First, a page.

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attaching nosecone tips

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stetson623

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building my level 1 attempt. would like to hear tips on attaching the nose cone. I think an eye bolt alone is a bit dodgey... would like to put an eye bolt with a washer/nut combo reinforced with epoxy to ensure that it does not separate. My concern is in order to do this i would need to cut into the side of the nose cone (the non exposed part). thereby potentially affecting the fit. suggestions???

also how do you attach the shock cord... this kit came with a 1/4" bungee, just tying it to the eye bolt seems rather weak. any suggestions for reinforcing this?

while your contemplating that. what is the best way to reinforce the fin fillets. I have no expierence with fiberglass so any input is helpful.

thanks builders!!! see you at the next launch
 

new2hpr

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What diameter is the kit? If it's fairly large (>3"), you can cut a window out of the back end (between the eyebolt boss and the shoulder) and hold a nut in there with pliers while tightening the eyebolt. Then just drizzle a bit of epoxy over the nut to keep it from loosening. A simpler way is just cut two small holes in the back end and loop your cord through that and knot it.

Don't be afraid of the knots. Most swear by them (some swear at them). You should get some feedback about what knot to use (or just search for knots on this site).

Good luck on your L1.
-Ken
 

Samuron

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For my level 1, I used a 1/4" hollow wall anchor in a 4" BSD nosecone, squirted epoxy up through the hole to cover the fingers, and installed the eyebolt. That sucker is never coming out.

bolt.JPG
 

MarkII

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I always use balsa nose cones, even with my big guys. Turn a screw eye into the base, unscrew it, drop in a generous amount of epoxy, and then screw the eye back in. With a large plastic nose cone, I might saw off the bottom end of the shoulder and replace it with a plywood bulkhead.

MarkII
 

GRIFFIN

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Here is what i have done. It is rock solid and works great.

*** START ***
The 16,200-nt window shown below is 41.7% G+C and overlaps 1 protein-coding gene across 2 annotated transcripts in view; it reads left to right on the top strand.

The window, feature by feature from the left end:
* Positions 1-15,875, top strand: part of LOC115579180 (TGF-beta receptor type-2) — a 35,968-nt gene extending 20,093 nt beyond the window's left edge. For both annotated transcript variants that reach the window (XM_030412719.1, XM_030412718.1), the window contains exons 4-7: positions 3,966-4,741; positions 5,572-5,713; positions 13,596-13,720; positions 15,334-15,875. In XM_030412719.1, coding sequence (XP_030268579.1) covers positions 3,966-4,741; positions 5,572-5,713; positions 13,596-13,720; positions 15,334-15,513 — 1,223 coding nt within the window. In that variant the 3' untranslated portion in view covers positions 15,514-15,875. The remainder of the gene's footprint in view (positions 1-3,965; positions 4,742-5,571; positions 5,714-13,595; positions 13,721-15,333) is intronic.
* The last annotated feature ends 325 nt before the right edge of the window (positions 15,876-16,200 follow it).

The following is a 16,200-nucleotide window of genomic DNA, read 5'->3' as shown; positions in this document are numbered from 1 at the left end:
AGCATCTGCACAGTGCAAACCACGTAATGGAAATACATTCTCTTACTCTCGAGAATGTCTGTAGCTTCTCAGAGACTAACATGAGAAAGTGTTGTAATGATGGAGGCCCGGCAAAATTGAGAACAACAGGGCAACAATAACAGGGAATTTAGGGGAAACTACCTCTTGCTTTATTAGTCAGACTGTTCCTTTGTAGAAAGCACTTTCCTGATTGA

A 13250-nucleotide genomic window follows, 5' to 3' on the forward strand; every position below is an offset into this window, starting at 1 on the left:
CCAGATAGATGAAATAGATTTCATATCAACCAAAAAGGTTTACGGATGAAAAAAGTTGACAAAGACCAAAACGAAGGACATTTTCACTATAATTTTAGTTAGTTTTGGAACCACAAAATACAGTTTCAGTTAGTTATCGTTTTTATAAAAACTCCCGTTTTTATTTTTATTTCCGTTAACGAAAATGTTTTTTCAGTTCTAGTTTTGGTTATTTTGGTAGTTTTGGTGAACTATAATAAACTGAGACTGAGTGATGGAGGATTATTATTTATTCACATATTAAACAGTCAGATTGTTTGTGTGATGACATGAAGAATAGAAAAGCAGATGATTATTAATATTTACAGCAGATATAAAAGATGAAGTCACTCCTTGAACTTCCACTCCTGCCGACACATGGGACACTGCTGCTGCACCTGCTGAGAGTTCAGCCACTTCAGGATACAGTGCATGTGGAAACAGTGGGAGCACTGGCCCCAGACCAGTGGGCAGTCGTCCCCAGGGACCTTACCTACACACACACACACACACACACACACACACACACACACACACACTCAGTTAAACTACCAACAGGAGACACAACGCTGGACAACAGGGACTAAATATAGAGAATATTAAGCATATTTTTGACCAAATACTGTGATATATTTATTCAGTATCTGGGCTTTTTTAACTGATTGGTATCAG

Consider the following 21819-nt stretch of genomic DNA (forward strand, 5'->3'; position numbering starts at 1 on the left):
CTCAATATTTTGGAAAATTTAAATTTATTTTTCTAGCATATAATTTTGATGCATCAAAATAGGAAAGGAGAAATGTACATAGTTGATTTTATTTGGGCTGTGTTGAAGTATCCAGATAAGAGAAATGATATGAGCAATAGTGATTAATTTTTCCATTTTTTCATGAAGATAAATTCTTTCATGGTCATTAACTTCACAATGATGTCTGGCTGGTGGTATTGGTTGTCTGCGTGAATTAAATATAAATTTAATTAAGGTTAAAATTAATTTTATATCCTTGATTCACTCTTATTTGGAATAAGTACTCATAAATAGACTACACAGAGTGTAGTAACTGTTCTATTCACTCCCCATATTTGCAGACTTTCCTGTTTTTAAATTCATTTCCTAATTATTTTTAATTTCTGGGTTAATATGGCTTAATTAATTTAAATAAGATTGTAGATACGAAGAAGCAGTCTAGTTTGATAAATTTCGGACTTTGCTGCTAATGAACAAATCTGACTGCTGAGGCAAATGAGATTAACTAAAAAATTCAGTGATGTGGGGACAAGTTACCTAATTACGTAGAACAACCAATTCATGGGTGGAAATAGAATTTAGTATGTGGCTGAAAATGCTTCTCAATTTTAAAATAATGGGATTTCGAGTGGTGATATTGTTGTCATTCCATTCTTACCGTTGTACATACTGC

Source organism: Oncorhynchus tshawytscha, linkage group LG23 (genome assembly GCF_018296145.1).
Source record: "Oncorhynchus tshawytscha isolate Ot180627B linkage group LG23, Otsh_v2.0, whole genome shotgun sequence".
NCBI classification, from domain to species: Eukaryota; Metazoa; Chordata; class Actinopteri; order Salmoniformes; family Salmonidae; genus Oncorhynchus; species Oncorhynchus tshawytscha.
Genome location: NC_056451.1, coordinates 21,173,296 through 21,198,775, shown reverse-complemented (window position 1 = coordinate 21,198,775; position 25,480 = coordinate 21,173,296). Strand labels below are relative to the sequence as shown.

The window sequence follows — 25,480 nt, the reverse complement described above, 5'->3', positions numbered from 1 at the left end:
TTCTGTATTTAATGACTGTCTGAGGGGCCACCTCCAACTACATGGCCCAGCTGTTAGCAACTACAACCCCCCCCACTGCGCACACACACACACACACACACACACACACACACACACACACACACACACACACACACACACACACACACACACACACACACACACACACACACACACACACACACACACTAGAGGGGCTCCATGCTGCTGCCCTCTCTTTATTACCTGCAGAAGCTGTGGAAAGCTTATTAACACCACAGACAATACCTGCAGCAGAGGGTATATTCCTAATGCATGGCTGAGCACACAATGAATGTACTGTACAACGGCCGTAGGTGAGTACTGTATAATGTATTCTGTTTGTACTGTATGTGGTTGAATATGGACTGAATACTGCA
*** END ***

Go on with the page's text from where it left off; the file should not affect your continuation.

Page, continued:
-Cut off the bottom of the nosecone
-Roughen up the inside where the "shoulder" of the cone starts (the lip inside the cone)
-Epoxy a (large inside dia.) centering ring inside cone resting on the "lip" make sure all epoxy is wiped from outer surface.
-Get a bulkhead plate that will fit over that ring (some sanding may be needed)
drill holes through the plate and the ring below. (one at a time to make sure the holes stay lined up.
- Install 4-40 "T'' nuts (or blind nuts...what ever you want to call them) in the centering ring.
- Add a U-Bolt or Eyelet of choise and wah-lah you are done.

This allows you to later access the inside of the nose to add weight or a cargo bay.
I have also added a threaded rod through the center of the plate to make weight adjustments (adding washers for weight and then screwing a wingnut to hold in place.)

Im sure people will say alot of this is overkill......but I have never lost a nosecone

Hope that helps.

roc for 003.jpg


roc for 004.jpg


roc for 005.jpg


roc for 006.jpg
 

MarkII

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That looks really good.

Overkill/overbuilding is a serious mismatch between what the builder puts in vs. what the rocket really requires for the type of flying that it will do. But regardless of what anyone on a forum says, it's always ultimately the builder's project, so that's who decides how the rocket goes together. I think that I may steal this idea for the next time that I use a similar large hollow plastic nose cone. :D

MarkII
 
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ONAWHIM

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...centering ring inside cone resting on the "lip"
Griffin,

Thanks for your post.

Would you clarify, if the exterior of the nose cone reduces in outside diameter transitioning aft to the shoulder, how is it that there is a lip inside to seat the center ring?

I have never cut the bottom out of one and wouldn't know.
It would seem that the interior of the nose cone would open up as you passed that point.

If the nose cone wall gets thicker and thus creates a lip you describe, is this typical of all manufactured plastic nose cones?

Many thanks,

Wm.
 

GRIFFIN

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The "lip" is at the point where the base of the nosecone stops and the "shoulder" begins. So the ring gets glued in right at the top of the shoulder and just as the cone starts. If that is still confusing I could send a better picture
 
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